San Francisco’s Bay Bridge is the dollar store version of the famed Golden Gate Bridge: it’s a bridge that transports cars, sure, but it’s less attractive and prone to breaking at inopportune times, like in the middle of earthquakes and occasionally just for no reason. Before the Bay Bridge closes down this summer for final touches on the new, safer eastern span, the bridge is getting gussied up by artist Leo Villareal, who is individually programming 25,000 white LED lights to generate an endless series of sparkling patterns across the structure.
When the $8 million Bay Lights installation flips on in March, Villareal’s laptop-controlled algorithms will be the focal point of the bridge. Each light is controlled individually; no single pattern will repeat for the entire two-year lifespan of the project.
The idea for the Bay Lights, which will be the world’s largest light sculpture upon its completion in March, came from Ben Davis of communications firm Words Pictures Ideas (the firm works with local transit agency Caltrans). Davis wanted to celebrate the bridge’s 75th anniversary back in 2011 with something that would make it shine in comparison to the naturally beautiful Golden Gate Bridge. A friend tipped him off to Villareal’s work with light sculptures—his most famous project is the Multiverse LED light sculpture at the National Gallery of Art in Washington—and Davis was in.
"I got a request from Ben to create a simulation of my dream project on the Bay Bridge," says Villareal. "I created a one-minute animation not really knowing if that would ever happen or not. I do a lot of proposals and simulations of things. It ended up working out, and I thought, 'Wow, maybe they’ll let us do this.'"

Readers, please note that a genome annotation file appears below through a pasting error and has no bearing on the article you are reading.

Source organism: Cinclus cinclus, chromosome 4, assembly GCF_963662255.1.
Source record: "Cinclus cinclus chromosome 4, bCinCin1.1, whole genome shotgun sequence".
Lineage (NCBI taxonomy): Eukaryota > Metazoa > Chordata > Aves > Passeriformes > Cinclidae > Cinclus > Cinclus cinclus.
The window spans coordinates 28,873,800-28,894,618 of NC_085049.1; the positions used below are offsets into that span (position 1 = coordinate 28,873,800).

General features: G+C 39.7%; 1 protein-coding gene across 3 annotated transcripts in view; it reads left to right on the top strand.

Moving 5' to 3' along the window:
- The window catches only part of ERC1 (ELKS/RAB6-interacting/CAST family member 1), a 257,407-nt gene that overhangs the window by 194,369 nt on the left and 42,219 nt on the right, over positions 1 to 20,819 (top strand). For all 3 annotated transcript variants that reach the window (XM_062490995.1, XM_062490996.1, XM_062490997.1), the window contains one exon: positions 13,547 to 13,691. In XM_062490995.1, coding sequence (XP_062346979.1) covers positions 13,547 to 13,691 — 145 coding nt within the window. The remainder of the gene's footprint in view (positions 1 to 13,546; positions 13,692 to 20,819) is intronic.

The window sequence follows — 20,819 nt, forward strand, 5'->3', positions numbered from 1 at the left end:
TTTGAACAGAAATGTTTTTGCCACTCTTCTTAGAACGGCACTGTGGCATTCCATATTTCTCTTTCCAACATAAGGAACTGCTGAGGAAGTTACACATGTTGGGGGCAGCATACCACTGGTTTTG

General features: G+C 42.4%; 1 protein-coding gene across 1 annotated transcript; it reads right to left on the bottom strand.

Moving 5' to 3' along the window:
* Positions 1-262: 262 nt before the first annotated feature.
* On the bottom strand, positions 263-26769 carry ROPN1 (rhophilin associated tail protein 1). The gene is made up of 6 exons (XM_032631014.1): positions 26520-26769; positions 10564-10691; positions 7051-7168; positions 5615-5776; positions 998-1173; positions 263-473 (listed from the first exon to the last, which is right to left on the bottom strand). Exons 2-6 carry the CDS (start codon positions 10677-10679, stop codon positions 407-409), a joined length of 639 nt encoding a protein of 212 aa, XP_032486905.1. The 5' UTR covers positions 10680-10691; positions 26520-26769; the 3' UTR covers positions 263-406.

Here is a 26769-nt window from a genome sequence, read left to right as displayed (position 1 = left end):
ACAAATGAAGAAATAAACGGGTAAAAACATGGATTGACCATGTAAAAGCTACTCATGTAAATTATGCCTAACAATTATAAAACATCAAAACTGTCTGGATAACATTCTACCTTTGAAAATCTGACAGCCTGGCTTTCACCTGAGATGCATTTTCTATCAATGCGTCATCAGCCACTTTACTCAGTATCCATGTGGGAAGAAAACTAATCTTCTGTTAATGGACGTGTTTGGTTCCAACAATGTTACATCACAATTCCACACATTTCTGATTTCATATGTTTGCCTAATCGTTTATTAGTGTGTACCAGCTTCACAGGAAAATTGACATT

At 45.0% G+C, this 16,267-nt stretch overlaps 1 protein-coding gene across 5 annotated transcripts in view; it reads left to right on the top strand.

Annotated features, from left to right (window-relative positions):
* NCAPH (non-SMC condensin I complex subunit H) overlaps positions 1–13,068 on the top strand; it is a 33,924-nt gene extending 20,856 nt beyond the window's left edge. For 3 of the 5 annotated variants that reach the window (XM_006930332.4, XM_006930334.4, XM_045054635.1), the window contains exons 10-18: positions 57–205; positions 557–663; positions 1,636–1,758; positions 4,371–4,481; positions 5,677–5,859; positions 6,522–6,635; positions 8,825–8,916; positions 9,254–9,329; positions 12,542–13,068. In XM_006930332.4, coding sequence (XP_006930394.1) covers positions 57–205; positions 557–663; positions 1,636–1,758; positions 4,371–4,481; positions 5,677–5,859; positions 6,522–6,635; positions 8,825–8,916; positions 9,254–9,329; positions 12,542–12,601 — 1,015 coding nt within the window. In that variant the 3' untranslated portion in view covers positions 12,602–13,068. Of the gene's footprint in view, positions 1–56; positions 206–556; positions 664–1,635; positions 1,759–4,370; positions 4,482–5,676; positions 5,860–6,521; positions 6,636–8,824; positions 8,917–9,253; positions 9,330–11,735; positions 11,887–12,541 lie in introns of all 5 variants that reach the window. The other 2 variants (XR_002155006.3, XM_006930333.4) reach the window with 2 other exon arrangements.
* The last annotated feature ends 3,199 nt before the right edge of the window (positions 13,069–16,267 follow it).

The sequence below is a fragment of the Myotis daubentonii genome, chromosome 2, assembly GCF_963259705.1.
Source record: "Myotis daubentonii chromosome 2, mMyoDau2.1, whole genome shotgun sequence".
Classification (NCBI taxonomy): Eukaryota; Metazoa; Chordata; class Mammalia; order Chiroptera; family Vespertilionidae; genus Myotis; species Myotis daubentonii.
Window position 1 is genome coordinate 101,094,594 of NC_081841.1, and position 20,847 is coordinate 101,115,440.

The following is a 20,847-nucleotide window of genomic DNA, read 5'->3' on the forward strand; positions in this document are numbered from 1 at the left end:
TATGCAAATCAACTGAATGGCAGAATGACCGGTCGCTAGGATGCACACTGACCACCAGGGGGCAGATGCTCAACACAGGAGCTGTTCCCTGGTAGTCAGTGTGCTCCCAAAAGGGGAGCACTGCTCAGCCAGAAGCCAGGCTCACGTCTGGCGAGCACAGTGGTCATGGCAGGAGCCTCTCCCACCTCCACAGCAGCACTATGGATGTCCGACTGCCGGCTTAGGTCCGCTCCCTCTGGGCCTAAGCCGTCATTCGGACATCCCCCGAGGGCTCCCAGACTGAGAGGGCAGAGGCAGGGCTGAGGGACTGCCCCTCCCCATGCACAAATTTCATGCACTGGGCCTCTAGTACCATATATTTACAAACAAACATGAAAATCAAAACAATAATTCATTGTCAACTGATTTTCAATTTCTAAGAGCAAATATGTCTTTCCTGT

The Bay Lights construction process was grueling, Electricians spent months carefully installing the LEDs on vertical suspender cables connected to the 1.8-mile suspension bridge that goes between Treasure Island and San Francisco (the under-construction section of the bridge isn’t part of the display) while attached to harnesses.
A big sticking point for Villareal was not distracting drivers. So the lights will only shine between dusk and midnight, and they won’t be seen by people driving across the bridge—though the lights will be visible to anyone passing under the structure.
And as for that electricity bill? It will cost $11,000 annually, all privately funded (and according to one prediction, will bring in nearly $100 million to the local economy).
While Villareal is constantly working on algorithms, he doesn’t know what the project will look like until it goes live. "A lot of the process is discovery and chance. I may not know in advance what’s going to happen, I may have to wait for the moment until something compelling occurs. I’m selecting moments, refining moments through software, displayed in the end in a random order, a random time," he says. "Having a sense of that discovery and allowing it to reveal itself is one of the most exciting parts of the piece."
Bay Lights goes live on March 5.